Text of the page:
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Chinalco unit launches HK IPO without M. Stanley, UBS
HONG KONG |
HONG KONG (Reuters) - A unit of China's state-owned aluminum producer Chinalco on Tuesday launched a pared-down Hong Kong IPO without Morgan Stanley (MS.N) and UBS (UBSN.VX), which may have dropped out on concerns over the unit's dealings in Iran, sources said.
The deal could raise up to $200 million, Thomson Reuters publication IFR reported, with China International Capital Corp (CICC) and Guangfa Securities as its bookrunners.
China Aluminum International Engineering, or Chalieco, had planned to raise up to $500 million in March, when concerns over its business contracts in Iran prompted it to delay the IPO.
Chalieco, an infrastructure engineering and technology company, and subsidiary CNPT, had three contracts in Iran, according to a preliminary IPO prospectus.
Two sources said the global banks dropped out on concerns over the impact of Western sanctions on Iran, while a third source added Chalieco was not happy with Morgan Stanley and UBS after the deal was delayed from the original launch date in March. The sources declined to offer more detail.
A Chalieco spokeswoman in Hong Kong declined to comment on the offering. Morgan Stanley declined comment, while UBS didn't return a request for comment.
Chalieco's business in Iran dates back to 2005, when the company signed a $900 million contract to design and build an aluminum smelting plant in the country. It signed another 200 million euros ($252 million) contract in 2008 and its CNPT unit entered into a $4.7 million deal in 2010 to supply a cold rolling mill to an Iranian company.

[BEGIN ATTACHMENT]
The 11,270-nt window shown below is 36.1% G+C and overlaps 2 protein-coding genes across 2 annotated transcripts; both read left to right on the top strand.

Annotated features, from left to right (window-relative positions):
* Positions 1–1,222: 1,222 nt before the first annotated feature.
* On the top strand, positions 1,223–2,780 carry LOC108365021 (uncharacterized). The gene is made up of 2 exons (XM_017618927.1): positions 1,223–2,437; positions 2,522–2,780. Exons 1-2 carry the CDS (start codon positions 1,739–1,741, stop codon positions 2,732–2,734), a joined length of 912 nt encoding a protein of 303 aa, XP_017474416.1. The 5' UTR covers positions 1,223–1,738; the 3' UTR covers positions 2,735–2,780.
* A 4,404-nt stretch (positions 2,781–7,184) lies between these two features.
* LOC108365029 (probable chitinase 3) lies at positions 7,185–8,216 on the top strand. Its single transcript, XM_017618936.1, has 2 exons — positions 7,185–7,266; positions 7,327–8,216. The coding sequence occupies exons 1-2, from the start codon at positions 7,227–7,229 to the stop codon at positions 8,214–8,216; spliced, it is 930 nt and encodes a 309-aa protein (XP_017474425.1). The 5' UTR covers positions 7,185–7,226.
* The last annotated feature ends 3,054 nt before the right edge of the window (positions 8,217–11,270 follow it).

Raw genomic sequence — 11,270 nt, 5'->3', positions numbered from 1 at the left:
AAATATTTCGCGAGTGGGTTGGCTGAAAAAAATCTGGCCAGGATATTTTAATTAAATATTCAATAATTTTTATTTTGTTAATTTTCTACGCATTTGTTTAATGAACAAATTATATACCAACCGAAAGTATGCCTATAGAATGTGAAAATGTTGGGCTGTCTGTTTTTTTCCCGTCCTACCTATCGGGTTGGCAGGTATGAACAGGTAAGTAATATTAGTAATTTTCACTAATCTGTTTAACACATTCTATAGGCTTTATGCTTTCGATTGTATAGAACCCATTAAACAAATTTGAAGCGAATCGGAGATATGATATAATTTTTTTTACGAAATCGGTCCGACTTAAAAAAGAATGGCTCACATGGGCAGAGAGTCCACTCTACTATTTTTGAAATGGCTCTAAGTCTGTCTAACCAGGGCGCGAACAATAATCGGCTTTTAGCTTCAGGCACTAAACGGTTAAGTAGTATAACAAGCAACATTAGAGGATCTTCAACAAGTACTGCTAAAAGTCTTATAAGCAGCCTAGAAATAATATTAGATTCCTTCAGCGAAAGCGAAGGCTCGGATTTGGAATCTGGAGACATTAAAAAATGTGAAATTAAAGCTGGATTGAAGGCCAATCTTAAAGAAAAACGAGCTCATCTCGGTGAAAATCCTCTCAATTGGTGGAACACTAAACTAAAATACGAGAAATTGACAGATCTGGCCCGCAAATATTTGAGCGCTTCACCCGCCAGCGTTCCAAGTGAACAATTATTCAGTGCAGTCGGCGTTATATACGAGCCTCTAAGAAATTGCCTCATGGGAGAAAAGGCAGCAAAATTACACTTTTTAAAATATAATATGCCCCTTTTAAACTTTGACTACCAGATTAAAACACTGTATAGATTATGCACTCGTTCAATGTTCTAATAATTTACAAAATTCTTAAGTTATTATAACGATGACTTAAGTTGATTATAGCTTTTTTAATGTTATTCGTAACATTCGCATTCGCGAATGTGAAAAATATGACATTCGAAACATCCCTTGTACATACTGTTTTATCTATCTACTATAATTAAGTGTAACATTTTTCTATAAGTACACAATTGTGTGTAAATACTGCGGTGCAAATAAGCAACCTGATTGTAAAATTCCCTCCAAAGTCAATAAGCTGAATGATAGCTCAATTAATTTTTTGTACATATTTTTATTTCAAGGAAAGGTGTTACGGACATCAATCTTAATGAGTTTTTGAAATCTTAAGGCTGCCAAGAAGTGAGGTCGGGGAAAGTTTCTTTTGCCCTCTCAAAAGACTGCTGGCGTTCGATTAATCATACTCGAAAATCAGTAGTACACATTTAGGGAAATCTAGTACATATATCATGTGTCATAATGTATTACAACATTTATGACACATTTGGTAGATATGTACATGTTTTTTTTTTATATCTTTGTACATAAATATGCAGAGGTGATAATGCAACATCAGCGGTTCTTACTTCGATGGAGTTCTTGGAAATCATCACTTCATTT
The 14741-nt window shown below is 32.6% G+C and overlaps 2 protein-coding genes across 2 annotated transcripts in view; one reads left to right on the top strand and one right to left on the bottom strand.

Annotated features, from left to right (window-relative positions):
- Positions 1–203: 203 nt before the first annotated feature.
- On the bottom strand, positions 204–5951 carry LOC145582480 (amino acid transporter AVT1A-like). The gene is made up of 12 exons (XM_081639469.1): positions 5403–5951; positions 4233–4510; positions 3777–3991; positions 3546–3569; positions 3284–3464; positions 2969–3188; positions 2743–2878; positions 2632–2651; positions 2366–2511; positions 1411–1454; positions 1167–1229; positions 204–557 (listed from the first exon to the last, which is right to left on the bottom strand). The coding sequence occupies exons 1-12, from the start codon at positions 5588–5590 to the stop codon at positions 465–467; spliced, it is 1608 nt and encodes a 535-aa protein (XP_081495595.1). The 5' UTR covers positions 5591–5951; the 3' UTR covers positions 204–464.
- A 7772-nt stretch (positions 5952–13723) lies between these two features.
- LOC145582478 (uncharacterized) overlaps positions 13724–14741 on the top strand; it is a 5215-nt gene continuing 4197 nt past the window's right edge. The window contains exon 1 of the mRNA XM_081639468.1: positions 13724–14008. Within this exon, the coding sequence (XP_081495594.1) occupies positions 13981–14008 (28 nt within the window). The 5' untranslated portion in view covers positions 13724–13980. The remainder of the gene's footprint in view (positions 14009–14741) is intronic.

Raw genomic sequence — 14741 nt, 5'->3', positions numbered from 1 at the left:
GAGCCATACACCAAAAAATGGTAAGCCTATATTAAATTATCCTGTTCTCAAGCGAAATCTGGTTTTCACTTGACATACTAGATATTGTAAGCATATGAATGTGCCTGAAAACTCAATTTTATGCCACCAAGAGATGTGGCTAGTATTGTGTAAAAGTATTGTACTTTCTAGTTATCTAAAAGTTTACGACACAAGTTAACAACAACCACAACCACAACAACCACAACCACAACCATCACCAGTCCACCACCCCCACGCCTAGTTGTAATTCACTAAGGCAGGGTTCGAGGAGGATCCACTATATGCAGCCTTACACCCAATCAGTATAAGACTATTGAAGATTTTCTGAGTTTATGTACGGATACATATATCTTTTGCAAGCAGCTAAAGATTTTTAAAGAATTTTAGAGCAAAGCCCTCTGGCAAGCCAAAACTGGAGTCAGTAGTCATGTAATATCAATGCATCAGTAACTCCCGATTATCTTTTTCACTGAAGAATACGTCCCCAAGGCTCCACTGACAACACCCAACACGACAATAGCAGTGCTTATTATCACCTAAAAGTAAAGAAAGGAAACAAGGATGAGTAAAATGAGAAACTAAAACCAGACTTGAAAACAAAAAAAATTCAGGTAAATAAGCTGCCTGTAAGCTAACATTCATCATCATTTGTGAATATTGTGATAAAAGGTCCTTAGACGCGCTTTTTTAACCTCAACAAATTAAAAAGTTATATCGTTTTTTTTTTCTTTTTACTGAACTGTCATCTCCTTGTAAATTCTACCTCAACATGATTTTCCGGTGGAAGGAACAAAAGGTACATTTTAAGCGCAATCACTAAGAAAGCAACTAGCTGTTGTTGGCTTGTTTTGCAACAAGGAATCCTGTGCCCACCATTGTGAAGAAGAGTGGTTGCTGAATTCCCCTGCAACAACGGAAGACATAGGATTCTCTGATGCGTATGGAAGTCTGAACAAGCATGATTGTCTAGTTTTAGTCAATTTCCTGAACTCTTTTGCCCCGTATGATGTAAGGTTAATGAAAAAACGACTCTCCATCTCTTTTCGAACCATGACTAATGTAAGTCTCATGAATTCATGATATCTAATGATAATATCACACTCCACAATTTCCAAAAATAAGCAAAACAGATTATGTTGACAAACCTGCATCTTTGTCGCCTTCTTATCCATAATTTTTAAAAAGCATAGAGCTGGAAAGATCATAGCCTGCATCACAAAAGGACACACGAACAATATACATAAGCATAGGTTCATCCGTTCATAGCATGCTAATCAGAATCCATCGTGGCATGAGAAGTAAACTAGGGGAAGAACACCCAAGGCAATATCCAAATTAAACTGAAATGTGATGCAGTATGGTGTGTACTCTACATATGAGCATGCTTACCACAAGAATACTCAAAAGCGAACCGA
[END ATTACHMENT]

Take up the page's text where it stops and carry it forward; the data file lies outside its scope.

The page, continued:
Chalieco served a notice to terminate its 2005 and 2008 contracts on May 8, while CNPT terminated on March 15 its contract.
U.S. government sanctions on Iran prohibit American companies from engaging in any transactions, including financing or brokering, related to goods or services of Iranian origin or goods or services owned or controlled by the Iranian government.
U.S. investors are also barred from making any new investments in Iran or in property owned or controlled by the Iranian government.
The company operates in over 10 countries, with most of its overseas sales coming from India and Vietnam.
The company had 16.4 million yuan ($2.6 million) in revenue for its Iran services in 2009 and 18.2 million yuan in 2011, the IPO documents showed. By comparison, revenue in 2009 totaled 9.55 billion yuan and 12.2 billion in 2011.
(Reporting by Elzio Barreto; Additional reporting by Fiona Lau; Editing by Denny Thomas and Ed Lane)
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